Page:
South Tyneside among best in country for vaccine uptake among care home staff
Care homes in South Tyneside have among the highest levels of staff vaccinated against covid in the country, figures have shown.
Health Secretary Matt Hancock confirmed this week that care home staff in England will be required to have coronavirus vaccinations “to protect residents,” and making jabs compulsory for people in the NHS is also being considered.
Concerns have been voiced around the impact the move could have on already-stretched staffing levels.
But South Tyneside looks among the best-prepared in the country, with figures showing 89.5% of eligible staff in the borough’s care homes have had at least one dose, meaning it ranks eighth in England.
Blackpool is the highest at 93.7%, and Hackney the worst with 66.7%.
The figures have been published by NHS England and cover vaccinations up to June 6.
Matt Brown, executive director of operations at NHS South Tyneside Clinical Commissioning Group (CCG), said: "Our vaccine teams moved quickly to ensure care home staff and residents are as safe as possible, and there is no doubt that this has saved many lives locally. We owe a big thanks to vaccinators across the NHS, South Tyneside Council and the care homes who have worked so hard to make this a success.
"With the Delta variant now spreading in our region, it's more important than ever for all of us to have the second jab to stop the spread and be as safe as we can be."
England’s chief medical officer, Professor Chris Whitty, has previously said doctors and care workers have a “professional responsibility” to protect their patients.
From October, subject to parliamentary approval and a 16-week grace period, anyone working in a Care Quality Commission-registered care home in England must have two doses of a Covid-19 vaccine unless they have a medical exemption, the Department of Health and Social Care said.
The requirement will also apply to people coming into care homes to do other work, such as tradespeople, hairdressers and beauticians, and inspectors.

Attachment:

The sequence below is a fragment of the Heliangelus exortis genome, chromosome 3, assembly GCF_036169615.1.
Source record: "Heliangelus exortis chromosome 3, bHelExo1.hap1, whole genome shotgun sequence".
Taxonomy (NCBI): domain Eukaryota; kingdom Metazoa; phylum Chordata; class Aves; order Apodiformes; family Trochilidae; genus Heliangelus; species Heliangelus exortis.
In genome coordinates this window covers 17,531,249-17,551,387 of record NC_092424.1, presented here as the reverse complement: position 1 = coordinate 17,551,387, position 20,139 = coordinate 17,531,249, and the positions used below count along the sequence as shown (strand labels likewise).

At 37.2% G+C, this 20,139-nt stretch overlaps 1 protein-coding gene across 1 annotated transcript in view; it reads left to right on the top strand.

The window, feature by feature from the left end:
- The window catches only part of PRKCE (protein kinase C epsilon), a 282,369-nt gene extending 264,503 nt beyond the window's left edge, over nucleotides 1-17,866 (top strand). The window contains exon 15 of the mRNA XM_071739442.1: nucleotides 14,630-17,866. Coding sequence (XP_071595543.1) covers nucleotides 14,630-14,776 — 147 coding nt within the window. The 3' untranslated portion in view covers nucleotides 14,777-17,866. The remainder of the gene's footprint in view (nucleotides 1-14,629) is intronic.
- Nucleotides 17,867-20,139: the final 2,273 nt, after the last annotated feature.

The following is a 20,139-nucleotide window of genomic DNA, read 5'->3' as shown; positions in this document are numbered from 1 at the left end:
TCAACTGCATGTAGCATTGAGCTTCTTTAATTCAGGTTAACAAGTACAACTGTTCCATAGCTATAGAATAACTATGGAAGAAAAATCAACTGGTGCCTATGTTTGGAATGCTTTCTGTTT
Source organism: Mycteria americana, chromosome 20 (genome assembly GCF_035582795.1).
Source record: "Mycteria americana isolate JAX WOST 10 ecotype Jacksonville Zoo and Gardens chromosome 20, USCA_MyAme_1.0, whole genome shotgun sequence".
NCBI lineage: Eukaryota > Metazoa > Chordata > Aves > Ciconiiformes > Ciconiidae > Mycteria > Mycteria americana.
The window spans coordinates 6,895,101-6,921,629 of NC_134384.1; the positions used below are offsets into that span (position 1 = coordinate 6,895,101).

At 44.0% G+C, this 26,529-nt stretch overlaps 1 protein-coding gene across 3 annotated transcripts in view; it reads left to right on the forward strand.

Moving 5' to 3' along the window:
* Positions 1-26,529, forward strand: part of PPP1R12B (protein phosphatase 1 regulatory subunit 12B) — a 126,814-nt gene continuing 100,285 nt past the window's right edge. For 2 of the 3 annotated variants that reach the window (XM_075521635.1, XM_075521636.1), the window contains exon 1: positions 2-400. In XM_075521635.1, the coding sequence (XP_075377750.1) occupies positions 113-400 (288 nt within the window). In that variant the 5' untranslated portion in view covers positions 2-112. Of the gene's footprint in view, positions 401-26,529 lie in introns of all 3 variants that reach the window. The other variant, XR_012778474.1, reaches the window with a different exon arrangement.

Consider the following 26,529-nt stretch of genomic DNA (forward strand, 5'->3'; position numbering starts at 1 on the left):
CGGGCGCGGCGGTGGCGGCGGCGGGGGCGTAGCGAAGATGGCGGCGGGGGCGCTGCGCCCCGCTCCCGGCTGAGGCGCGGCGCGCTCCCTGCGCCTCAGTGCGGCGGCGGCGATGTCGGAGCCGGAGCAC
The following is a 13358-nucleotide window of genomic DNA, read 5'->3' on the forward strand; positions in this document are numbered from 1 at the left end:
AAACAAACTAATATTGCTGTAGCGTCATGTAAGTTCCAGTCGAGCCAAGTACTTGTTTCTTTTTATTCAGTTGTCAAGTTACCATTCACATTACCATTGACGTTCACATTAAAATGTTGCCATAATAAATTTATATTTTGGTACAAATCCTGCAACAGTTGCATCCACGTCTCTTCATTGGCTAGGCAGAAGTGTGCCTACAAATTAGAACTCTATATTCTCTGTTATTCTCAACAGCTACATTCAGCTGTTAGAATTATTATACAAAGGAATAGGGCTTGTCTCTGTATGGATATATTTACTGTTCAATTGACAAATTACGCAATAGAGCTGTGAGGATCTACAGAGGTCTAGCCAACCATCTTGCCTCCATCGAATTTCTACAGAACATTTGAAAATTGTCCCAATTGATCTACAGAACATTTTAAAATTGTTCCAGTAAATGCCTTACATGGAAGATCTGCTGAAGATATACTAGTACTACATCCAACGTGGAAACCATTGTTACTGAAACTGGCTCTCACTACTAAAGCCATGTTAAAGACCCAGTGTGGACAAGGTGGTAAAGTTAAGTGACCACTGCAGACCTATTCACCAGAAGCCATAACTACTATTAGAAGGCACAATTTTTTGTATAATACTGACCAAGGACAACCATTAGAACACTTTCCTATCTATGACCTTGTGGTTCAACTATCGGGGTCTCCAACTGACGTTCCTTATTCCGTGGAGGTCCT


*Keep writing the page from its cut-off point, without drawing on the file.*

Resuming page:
There will be exceptions for family and friends visiting care homes, under 18s, emergency services and people undertaking urgent maintenance work, the department said.
The new rules follow what the department described as an extensive consultation with the social care sector, staff, residents and their families, which garnered more than 13,500 responses.
They come amid concerns that some parts of the country, such as London, have particularly low uptake of vaccines for care home staff.
NHS figures to June 6 show overall that 84% of staff in older adult care homes in England have had one dose of vaccine, and almost 69% have had both jabs.
Care home operators have voiced concerns over the new rules on vaccines for care home workers.
The GMB union has claimed more than a third of carers would consider leaving their jobs because of it.
Dr Susan Hopkins, strategic response director for Covid-19 at Public Health England, said there are “pros and cons to any debate on mandatory vaccination”, and told the Science and Technology Committee ahead of the announcement that she would “remain a little bit concerned that we will have shortages of care staff once the mandate has come in”.